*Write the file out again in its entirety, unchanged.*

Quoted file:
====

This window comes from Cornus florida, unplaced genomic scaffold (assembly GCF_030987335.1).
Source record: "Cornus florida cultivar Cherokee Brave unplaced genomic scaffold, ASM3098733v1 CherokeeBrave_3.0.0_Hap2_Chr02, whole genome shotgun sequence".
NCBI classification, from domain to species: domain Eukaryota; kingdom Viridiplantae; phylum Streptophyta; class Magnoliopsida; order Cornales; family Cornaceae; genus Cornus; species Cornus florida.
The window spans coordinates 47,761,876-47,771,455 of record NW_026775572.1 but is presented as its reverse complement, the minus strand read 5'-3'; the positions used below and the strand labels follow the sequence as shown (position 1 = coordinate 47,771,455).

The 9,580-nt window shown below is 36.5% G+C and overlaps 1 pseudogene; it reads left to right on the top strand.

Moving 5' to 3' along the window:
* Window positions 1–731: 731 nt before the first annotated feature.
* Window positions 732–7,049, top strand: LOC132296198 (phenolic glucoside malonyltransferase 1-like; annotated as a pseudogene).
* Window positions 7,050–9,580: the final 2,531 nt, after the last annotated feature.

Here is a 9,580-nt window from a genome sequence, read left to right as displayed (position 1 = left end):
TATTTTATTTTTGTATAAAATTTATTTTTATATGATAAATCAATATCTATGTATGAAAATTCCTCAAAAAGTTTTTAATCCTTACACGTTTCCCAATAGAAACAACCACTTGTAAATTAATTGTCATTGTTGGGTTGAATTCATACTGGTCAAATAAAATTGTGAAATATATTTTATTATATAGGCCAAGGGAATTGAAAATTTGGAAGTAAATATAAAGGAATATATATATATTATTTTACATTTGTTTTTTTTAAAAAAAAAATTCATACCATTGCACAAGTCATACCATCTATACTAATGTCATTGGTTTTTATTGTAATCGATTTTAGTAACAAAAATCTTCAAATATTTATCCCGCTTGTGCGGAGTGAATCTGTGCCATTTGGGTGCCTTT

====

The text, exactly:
This window comes from Cornus florida, unplaced genomic scaffold (assembly GCF_030987335.1).
Source record: "Cornus florida cultivar Cherokee Brave unplaced genomic scaffold, ASM3098733v1 CherokeeBrave_3.0.0_Hap2_Chr02, whole genome shotgun sequence".
NCBI classification, from domain to species: domain Eukaryota; kingdom Viridiplantae; phylum Streptophyta; class Magnoliopsida; order Cornales; family Cornaceae; genus Cornus; species Cornus florida.
The window spans coordinates 47,761,876-47,771,455 of record NW_026775572.1 but is presented as its reverse complement, the minus strand read 5'-3'; the positions used below and the strand labels follow the sequence as shown (position 1 = coordinate 47,771,455).

The 9,580-nt window shown below is 36.5% G+C and overlaps 1 pseudogene; it reads left to right on the top strand.

Moving 5' to 3' along the window:
* Window positions 1–731: 731 nt before the first annotated feature.
* Window positions 732–7,049, top strand: LOC132296198 (phenolic glucoside malonyltransferase 1-like; annotated as a pseudogene).
* Window positions 7,050–9,580: the final 2,531 nt, after the last annotated feature.

Here is a 9,580-nt window from a genome sequence, read left to right as displayed (position 1 = left end):
TATTTTATTTTTGTATAAAATTTATTTTTATATGATAAATCAATATCTATGTATGAAAATTCCTCAAAAAGTTTTTAATCCTTACACGTTTCCCAATAGAAACAACCACTTGTAAATTAATTGTCATTGTTGGGTTGAATTCATACTGGTCAAATAAAATTGTGAAATATATTTTATTATATAGGCCAAGGGAATTGAAAATTTGGAAGTAAATATAAAGGAATATATATATATTATTTTACATTTGTTTTTTTTAAAAAAAAAATTCATACCATTGCACAAGTCATACCATCTATACTAATGTCATTGGTTTTTATTGTAATCGATTTTAGTAACAAAAATCTTCAAATATTTATCCCGCTTGTGCGGAGTGAATCTGTGCCATTTGGGTGCCTTT